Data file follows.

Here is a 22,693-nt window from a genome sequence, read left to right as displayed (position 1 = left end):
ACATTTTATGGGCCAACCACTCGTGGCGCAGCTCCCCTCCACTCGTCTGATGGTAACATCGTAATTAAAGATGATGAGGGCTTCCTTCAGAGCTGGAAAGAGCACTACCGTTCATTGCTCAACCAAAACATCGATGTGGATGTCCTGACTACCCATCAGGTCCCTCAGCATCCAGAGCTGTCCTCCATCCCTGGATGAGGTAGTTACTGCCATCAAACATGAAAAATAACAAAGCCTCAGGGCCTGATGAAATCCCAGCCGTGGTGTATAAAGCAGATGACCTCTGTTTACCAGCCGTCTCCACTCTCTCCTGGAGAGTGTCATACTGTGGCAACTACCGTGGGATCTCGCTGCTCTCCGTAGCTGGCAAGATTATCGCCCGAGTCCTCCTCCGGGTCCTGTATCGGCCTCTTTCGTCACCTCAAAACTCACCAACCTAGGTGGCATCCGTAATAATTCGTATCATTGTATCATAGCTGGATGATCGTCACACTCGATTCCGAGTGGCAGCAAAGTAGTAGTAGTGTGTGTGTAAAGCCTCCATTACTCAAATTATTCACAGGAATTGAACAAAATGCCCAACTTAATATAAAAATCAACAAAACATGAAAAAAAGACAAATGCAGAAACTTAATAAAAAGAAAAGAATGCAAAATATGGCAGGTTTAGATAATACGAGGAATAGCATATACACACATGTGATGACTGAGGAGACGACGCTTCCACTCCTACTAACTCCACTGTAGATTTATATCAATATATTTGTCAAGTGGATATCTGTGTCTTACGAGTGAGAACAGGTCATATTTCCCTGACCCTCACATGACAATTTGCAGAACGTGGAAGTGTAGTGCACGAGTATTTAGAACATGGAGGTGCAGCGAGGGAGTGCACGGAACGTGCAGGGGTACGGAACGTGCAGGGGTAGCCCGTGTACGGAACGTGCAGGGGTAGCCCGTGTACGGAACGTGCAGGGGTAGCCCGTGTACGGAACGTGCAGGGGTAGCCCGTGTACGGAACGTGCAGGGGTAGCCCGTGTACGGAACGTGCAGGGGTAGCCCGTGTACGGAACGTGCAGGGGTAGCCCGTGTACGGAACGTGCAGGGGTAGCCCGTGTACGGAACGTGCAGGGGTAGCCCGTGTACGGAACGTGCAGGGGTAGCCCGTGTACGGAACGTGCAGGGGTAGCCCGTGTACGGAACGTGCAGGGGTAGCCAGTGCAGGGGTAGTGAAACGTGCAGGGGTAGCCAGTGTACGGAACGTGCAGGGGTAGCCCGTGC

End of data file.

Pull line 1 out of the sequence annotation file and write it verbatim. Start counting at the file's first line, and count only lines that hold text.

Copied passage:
Here is a 22,693-nt window from a genome sequence, read left to right as displayed (position 1 = left end):